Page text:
Coral reefs are under siege. These environments are in trouble from direct human impacts such as overfishing and pollution, but even more so from the indirect human impact of carbon emissions. These emissions not only cause ocean acidification which makes it difficult for corals to build their calcium carbonate skeletons, but just as carbon emissions warm the planet (climate change), they also warm the oceans, which causes corals to release the symbiotic zooxanthellae that give the animals their nutrition and coloration. This is called coral bleaching.
This past spring, the Great Barrier Reef experienced a bleaching event due to the warmer El Niño waters that likely killed 30 to 40 percent of the corals in the region. However, there are many hopeful signs that some of the corals that bleached will recover. The Academy’s Terry Gosliner has seen some of this coral resiliency first hand in the Philippines. In July of 2010, Gosliner was on a research dive in Thailand and witnessed a large amount of coral bleaching, which he wrote about for the New York Times. Colleagues told him it was happening throughout southeast Asia that year. In October of that same year, he headed to the Philippines, a place in the Verde Island Passage where he had been diving and working for 18 years, and for the first time, he witnessed massive bleaching there, too. “Some sites had 30 to 40 percent of corals bleached and other sites were much more pronounced,” he says, recalling that trip. And it wasn’t just the hard, reef-building corals that were bleaching. “Sea anemones, soft corals, anything with zooxanthellae was bleached.”
The Verde Island Passage is often called the center of the center of marine biodiversity for the species richness of corals and fish (and more!) that live in the region. So Gosliner and scientists around the world were incredibly concerned about the corals’ recovery.
When he went back to the Philippines three months later, Gosliner was expecting the worst when he got back in the water. Much to his surprise, most of the corals were already recovering from the bleaching. He had taken photographs of specific bleached coral heads that he went back to and found that they were completely recovered. When he returned again in May of 2011, had he not seen the bleaching the previous fall, he never would have noticed that anything had happened. And in several trips since, he’s seen virtually no signs of bleaching.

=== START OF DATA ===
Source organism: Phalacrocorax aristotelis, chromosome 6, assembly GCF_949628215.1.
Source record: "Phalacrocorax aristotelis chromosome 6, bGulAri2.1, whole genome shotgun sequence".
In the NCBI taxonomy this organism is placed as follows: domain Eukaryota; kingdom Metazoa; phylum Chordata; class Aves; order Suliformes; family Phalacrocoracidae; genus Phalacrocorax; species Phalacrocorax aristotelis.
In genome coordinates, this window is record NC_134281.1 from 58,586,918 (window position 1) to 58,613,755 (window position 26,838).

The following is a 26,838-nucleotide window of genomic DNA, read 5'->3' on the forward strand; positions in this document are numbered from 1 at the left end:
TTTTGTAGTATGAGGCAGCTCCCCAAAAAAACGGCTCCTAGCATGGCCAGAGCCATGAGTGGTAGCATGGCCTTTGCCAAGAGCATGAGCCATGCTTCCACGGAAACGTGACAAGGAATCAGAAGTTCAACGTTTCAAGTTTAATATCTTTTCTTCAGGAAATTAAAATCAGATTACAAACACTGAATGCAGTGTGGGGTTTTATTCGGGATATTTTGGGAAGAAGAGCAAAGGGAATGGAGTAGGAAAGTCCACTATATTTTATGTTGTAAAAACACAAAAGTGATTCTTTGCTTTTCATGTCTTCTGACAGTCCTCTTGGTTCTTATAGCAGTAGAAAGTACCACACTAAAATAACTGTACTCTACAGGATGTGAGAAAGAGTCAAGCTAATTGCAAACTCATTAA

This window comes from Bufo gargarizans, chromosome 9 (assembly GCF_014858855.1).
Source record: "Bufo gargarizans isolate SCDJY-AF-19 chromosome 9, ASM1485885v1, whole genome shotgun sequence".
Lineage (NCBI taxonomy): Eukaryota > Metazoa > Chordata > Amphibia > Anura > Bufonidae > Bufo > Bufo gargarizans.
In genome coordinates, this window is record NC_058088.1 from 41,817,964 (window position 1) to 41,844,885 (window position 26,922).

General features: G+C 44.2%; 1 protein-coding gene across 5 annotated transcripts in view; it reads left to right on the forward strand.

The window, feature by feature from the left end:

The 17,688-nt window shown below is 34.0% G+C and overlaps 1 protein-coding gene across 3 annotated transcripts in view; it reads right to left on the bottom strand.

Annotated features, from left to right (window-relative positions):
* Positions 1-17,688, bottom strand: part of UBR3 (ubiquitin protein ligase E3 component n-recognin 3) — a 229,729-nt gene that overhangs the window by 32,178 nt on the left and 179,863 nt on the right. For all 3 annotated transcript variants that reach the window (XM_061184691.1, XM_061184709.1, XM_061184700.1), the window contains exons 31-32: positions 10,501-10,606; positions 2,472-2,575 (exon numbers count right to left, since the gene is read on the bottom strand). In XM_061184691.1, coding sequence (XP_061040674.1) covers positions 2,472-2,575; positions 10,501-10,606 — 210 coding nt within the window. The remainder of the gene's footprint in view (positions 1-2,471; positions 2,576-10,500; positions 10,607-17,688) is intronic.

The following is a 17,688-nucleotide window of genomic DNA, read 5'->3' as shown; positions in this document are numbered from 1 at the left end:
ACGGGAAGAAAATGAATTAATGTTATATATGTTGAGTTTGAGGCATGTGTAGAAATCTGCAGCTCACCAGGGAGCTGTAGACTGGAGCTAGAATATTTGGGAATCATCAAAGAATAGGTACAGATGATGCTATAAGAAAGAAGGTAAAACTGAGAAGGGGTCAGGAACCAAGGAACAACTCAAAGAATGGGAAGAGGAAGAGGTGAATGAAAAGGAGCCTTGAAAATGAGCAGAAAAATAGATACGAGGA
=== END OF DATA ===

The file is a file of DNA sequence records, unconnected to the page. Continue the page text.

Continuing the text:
“There are lots of possible explanations,” he says, “but my hunch is that corals have the ability to bounce back.” Maybe it’s genetic, he explains, or the zooxanthellae are more resistant to bleaching. Perhaps the Verde Island Passage, with its deep channel and cold water upwelling, plays a role. He has seen more severe, prolonged bleaching nearby in shallower water.
Witnessing this resiliency, Gosliner is hopeful that reefs will recover in the Great Barrier Reef, too. But increasingly, in other places, he is less hopeful. “In the Caribbean,” he says, “there are two species of corals that have dominated reefs for 4,000 years, and now the animals have virtually disappeared.” It’s cascading events, he explains, nutrient pollution, overfishing, and human disturbance in addition to climate change, which brings the worst damage. “It is important we move toward energy sources that reduce our carbon dioxide emissions,” he urges.
“I have learned that nature is resilient,” Gosliner says, emphasizing his hope in the future. “But we must we change our habits very, very soon.”
Image(s): Corals and other animals in the Verde Island Passage, Terry Gosliner